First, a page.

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The Coming of the Third Reich Paperback – February 1, 2005
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There is no story in twentieth-century history more important to understand than Hitler’s rise to power and the collapse of civilization in Nazi Germany. With The Coming of the Third Reich, Richard Evans, one of the world’s most distinguished historians, has written the definitive account for our time. A masterful synthesis of a vast body of scholarly work integrated with important new research and interpretations, Evans’s history restores drama and contingency to the rise to power of Hitler and the Nazis, even as it shows how ready Germany was by the early 1930s for such a takeover to occur. The Coming of the Third Reich is a masterwork of the historian’s art and the book by which all others on the subject will be judged.
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So, since I have described how I came to read this book as well as my bonafides to review it I guess I should get on to my review. Evans' book is one of the finest I have ever read on both the roots of German culture in the years both preceding and after the Great War as well as how the Weimar Republic Collapsed into the Third Reich. The documentation is superb and the writing is interesting and compelling. Evans avoids the flaw incumbent in the work so many historians; "I researched this fact, it is going in the book, damn it!" which allows the work to move at a very nice pace. Many a night while reading the book I was staying up far past my bedtime because I simply could not put it down. I am very well versed in the subject matter but somehow Evans has managed to write a book that is readable and interesting to an expert such as I and is at the same time completely approachable and understandable to someone with but the most limited background in the period. I can hardly wait to immerse myself in the ensuing two volumes. However I do not expect the third volume to grip me quite so firmly as I am far more interested in how the Third Reich and its leader came to be than again reading a tale of the evil it did. If you are new to the detailed study of this subject I highly recommend reading this work and then moving on to Timothy Snyder's "Black Earth" a book that does a better job of explaining Hitler's political theories and philosophies than any other work I have read so far.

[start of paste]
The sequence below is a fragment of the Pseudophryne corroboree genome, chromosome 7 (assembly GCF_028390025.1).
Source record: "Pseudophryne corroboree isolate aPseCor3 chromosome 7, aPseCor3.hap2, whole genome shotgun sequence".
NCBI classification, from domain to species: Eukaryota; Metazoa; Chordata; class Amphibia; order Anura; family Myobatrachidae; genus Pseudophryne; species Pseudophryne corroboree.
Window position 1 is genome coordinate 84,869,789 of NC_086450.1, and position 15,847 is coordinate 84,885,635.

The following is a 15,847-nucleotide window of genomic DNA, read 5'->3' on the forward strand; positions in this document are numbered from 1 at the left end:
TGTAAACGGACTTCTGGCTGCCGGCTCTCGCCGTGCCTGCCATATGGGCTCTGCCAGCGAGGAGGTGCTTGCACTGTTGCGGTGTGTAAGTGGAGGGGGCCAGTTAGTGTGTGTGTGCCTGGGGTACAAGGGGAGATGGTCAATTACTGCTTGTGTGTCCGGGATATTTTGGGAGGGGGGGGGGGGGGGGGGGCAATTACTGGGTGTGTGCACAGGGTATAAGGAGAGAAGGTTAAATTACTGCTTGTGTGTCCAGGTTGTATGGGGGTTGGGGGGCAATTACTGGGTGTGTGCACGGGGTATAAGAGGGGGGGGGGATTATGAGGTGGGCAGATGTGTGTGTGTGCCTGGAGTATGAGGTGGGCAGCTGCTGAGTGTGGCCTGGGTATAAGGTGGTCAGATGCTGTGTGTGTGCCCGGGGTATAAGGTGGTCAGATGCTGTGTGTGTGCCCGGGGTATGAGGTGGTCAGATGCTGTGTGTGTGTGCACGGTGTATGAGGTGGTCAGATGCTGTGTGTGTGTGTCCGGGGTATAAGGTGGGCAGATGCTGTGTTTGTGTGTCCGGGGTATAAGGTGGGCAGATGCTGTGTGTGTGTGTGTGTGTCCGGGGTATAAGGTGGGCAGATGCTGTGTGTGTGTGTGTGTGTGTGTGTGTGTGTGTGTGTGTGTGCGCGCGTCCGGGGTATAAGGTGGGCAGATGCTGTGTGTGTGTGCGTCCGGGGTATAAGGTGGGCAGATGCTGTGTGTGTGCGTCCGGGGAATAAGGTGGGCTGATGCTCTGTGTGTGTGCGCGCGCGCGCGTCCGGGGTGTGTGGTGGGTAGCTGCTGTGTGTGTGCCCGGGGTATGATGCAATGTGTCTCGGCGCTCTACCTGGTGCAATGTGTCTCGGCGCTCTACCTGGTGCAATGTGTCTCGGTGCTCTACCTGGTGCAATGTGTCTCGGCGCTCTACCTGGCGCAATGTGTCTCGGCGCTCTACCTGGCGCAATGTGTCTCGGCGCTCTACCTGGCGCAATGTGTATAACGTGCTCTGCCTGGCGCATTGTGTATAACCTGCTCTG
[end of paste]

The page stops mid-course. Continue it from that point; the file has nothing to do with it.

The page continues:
I found the most interesting chapters of “The Coming of the Third Reich” are those that show how the Adolf Hitler and the National Socialists “coordinated” (their term) the entire nation under their dictatorial, one-party regime once they had attained power. The Nazis used a combination of legal means – the promulgation of several laws passed by the government – as well as street riots, murder, intimidation, and thuggery – to consolidate their power over the nation. Every aspect of German society – art, music, literature, science, journalism, education, business, industry, finance, and others – was subject to this brutal “coordination” by the Nazis. A key feature of the National Socialist program was, of course, Hitler’s promise to eliminate the Jews from German society. Evans describes in great detail how Hitler and his minions, with the tacit approval of many Germans, began implementing their brutal and ultimately genocidal plan to eradicate the Jews from not only Germany, but Europe as well.
Richard J. Evans writes with a lively and engaging style that held my interest throughout this book’s 672 pages. (It only took me ten days to read it from cover to cover.) I do not think “The Coming of the Third Reich” is quite as easy to read as William L. Shirer’s “The Rise and Fall of the Third Reich,” but in many ways, I think it is much better. It provides greater detail, and there is much more historical analysis that accompanies its fast-paced narrative. I gained a tremendous amount of new knowledge from “The Coming of the Third Reich,” and enjoyed reading it tremendously. Highly recommended.